“Marilla is eighty-five,” said Anne with a sigh. “Her hair is snow-white. But, strange to say, her eyesight is better than it was when she was sixty.”
“Well, dearie, I’m real glad you’re all back. I’ve been dreadful lonesome. But we haven’t been dull in the Glen, believe me. There hasn’t been such an exciting spring in my time, as far as church matters go. We’ve got settled with a minister at last, Anne dearie.”
“The Reverend John Knox Meredith, Mrs. Dr. dear,” said Susan, resolved not to let Miss Cornelia tell all the news.
“Is he nice?” asked Anne interestedly.
Miss Cornelia sighed and Susan groaned.
“Yes, he’s nice enough if that were all,” said the former. “He is very nice—and very learned—and very spiritual. But, oh Anne dearie, he has no common sense!
“How was it you called him, then?”
“Well, there’s no doubt he is by far the best preacher we ever had in Glen St. Mary church,” said Miss Cornelia, veering a tack or two. “I suppose it is because he is so moony and absent-minded that he never got a town call. His trial sermon was simply wonderful, believe me. Every one went mad about it— and his looks.”
“He is very comely, Mrs. Dr. dear, and when all is said and done, I do like to see a well-looking man in the pulpit,” broke in Susan, thinking it was time she asserted herself again.
“Besides,” said Miss Cornelia, “we were anxious to get settled. And Mr. Meredith was the first candidate we were all agreed on. Somebody had some objection to all the others. There was some talk of calling Mr. Folsom. He was a good preacher, too, but somehow people didn’t care for his appearance. He was too dark and sleek.”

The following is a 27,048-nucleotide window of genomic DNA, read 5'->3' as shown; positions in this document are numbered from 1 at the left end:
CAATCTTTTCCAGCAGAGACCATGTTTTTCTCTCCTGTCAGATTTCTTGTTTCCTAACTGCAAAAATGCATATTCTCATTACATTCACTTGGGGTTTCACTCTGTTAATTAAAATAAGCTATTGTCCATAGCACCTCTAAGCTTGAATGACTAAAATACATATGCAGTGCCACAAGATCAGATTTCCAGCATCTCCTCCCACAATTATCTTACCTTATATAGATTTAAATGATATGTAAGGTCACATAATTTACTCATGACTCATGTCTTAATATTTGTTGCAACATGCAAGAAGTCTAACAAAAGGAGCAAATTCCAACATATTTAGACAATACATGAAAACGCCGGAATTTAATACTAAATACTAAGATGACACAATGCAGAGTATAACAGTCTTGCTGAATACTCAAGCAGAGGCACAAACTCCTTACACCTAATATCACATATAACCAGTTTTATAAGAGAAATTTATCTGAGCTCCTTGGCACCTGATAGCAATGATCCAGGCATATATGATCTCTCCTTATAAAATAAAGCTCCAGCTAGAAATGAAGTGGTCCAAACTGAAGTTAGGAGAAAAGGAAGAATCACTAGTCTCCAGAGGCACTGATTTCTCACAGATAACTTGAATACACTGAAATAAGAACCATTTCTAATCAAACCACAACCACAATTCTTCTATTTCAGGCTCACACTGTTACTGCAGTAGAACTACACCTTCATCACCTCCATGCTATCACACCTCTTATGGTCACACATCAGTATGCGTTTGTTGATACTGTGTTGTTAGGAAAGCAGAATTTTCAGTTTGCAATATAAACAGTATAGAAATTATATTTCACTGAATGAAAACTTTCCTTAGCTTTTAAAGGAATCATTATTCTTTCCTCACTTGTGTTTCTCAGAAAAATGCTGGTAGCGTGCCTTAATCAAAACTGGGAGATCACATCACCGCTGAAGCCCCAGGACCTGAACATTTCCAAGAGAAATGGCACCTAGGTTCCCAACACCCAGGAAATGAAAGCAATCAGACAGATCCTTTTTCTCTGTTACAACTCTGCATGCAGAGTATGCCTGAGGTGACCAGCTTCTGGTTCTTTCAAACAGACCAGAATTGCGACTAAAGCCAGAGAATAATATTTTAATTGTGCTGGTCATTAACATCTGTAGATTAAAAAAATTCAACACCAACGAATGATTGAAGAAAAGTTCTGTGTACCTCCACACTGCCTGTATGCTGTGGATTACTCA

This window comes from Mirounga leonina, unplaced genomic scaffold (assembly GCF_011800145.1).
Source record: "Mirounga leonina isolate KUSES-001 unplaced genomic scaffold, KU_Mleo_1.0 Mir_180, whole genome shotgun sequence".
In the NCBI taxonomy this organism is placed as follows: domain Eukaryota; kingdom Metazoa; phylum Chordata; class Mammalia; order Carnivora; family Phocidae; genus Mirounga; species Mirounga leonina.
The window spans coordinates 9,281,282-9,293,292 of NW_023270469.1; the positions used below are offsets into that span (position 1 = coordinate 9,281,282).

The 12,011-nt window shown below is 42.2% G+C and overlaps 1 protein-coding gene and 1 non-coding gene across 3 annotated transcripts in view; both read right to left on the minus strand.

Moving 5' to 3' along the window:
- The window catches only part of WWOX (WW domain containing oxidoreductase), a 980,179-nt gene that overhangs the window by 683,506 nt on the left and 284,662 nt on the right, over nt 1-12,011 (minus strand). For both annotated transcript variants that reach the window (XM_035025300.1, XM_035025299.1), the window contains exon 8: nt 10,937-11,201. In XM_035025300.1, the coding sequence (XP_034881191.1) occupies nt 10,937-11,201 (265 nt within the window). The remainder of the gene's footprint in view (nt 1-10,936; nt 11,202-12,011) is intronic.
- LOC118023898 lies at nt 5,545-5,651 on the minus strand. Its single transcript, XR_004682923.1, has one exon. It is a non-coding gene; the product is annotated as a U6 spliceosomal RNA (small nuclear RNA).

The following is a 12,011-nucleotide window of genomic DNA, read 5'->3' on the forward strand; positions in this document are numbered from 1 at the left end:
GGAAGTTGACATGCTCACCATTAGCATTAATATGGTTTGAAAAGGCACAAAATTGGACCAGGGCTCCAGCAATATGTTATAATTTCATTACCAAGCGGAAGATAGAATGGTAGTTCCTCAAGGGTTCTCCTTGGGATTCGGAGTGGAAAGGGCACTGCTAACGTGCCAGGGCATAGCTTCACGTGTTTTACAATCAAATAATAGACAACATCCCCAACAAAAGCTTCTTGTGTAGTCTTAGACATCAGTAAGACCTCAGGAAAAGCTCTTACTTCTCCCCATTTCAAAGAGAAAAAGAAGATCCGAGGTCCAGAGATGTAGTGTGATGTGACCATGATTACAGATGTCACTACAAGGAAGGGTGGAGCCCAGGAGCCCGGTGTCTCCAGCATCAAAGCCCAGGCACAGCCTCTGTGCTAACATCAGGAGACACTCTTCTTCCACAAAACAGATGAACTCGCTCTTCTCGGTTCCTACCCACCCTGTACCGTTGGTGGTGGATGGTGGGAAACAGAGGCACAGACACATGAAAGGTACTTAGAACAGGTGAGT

“He looked exactly like a great black tomcat, that he did, Mrs. Dr. dear,” said Susan. “I never could abide such a man in the pulpit every Sunday.”
“Then Mr. Rogers came and he was like a chip in porridge—neither harm nor good,” resumed Miss Cornelia. “But if he had preached like Peter and Paul it would have profited him nothing, for that was the day old Caleb Ramsay’s sheep strayed into church and gave a loud ‘ba-a-a’ just as he announced his text. Everybody laughed, and poor Rogers had no chance after that. Some thought we ought to call Mr. Stewart, because he was so well educated. He could read the New Testament in five languages.”
“But I do not think he was any surer than other men of getting to heaven because of that,” interjected Susan.
“Most of us didn’t like his delivery,” said Miss Cornelia, ignoring Susan. “He talked in grunts, so to speak. And Mr. Arnett couldn’t preach at all. And he picked about the worst candidating text there is in the Bible—’Curse ye Meroz.’”
“Whenever he got stuck for an idea, he would bang the Bible and shout very bitterly, ‘Curse ye Meroz.’ Poor Meroz got thoroughly cursed that day, whoever he was, Mrs. Dr. dear,” said Susan.